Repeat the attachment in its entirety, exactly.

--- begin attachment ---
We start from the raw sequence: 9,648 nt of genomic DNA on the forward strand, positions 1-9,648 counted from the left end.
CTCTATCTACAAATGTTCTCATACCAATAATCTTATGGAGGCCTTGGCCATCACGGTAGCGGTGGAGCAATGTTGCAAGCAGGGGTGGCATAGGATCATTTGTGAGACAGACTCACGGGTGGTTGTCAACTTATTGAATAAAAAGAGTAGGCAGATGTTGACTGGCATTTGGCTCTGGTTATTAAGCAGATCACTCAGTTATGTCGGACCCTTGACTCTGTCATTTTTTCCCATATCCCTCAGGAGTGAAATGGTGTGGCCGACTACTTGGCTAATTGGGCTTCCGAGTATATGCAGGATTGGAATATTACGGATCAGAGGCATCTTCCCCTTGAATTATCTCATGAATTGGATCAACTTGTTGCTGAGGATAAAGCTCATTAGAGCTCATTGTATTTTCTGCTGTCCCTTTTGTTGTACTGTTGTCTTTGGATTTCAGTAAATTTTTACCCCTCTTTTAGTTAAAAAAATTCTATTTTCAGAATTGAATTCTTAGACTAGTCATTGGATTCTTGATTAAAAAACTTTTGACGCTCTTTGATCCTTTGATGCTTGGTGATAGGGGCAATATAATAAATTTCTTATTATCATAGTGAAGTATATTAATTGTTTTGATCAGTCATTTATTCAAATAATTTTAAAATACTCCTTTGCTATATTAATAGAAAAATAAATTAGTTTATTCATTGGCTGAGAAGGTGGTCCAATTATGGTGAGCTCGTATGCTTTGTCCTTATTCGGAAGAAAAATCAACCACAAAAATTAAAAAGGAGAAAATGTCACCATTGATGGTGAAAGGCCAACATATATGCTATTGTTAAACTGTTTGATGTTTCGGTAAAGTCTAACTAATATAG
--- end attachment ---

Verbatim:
We start from the raw sequence: 9,648 nt of genomic DNA on the forward strand, positions 1-9,648 counted from the left end.
CTCTATCTACAAATGTTCTCATACCAATAATCTTATGGAGGCCTTGGCCATCACGGTAGCGGTGGAGCAATGTTGCAAGCAGGGGTGGCATAGGATCATTTGTGAGACAGACTCACGGGTGGTTGTCAACTTATTGAATAAAAAGAGTAGGCAGATGTTGACTGGCATTTGGCTCTGGTTATTAAGCAGATCACTCAGTTATGTCGGACCCTTGACTCTGTCATTTTTTCCCATATCCCTCAGGAGTGAAATGGTGTGGCCGACTACTTGGCTAATTGGGCTTCCGAGTATATGCAGGATTGGAATATTACGGATCAGAGGCATCTTCCCCTTGAATTATCTCATGAATTGGATCAACTTGTTGCTGAGGATAAAGCTCATTAGAGCTCATTGTATTTTCTGCTGTCCCTTTTGTTGTACTGTTGTCTTTGGATTTCAGTAAATTTTTACCCCTCTTTTAGTTAAAAAAATTCTATTTTCAGAATTGAATTCTTAGACTAGTCATTGGATTCTTGATTAAAAAACTTTTGACGCTCTTTGATCCTTTGATGCTTGGTGATAGGGGCAATATAATAAATTTCTTATTATCATAGTGAAGTATATTAATTGTTTTGATCAGTCATTTATTCAAATAATTTTAAAATACTCCTTTGCTATATTAATAGAAAAATAAATTAGTTTATTCATTGGCTGAGAAGGTGGTCCAATTATGGTGAGCTCGTATGCTTTGTCCTTATTCGGAAGAAAAATCAACCACAAAAATTAAAAAGGAGAAAATGTCACCATTGATGGTGAAAGGCCAACATATATGCTATTGTTAAACTGTTTGATGTTTCGGTAAAGTCTAACTAATATAG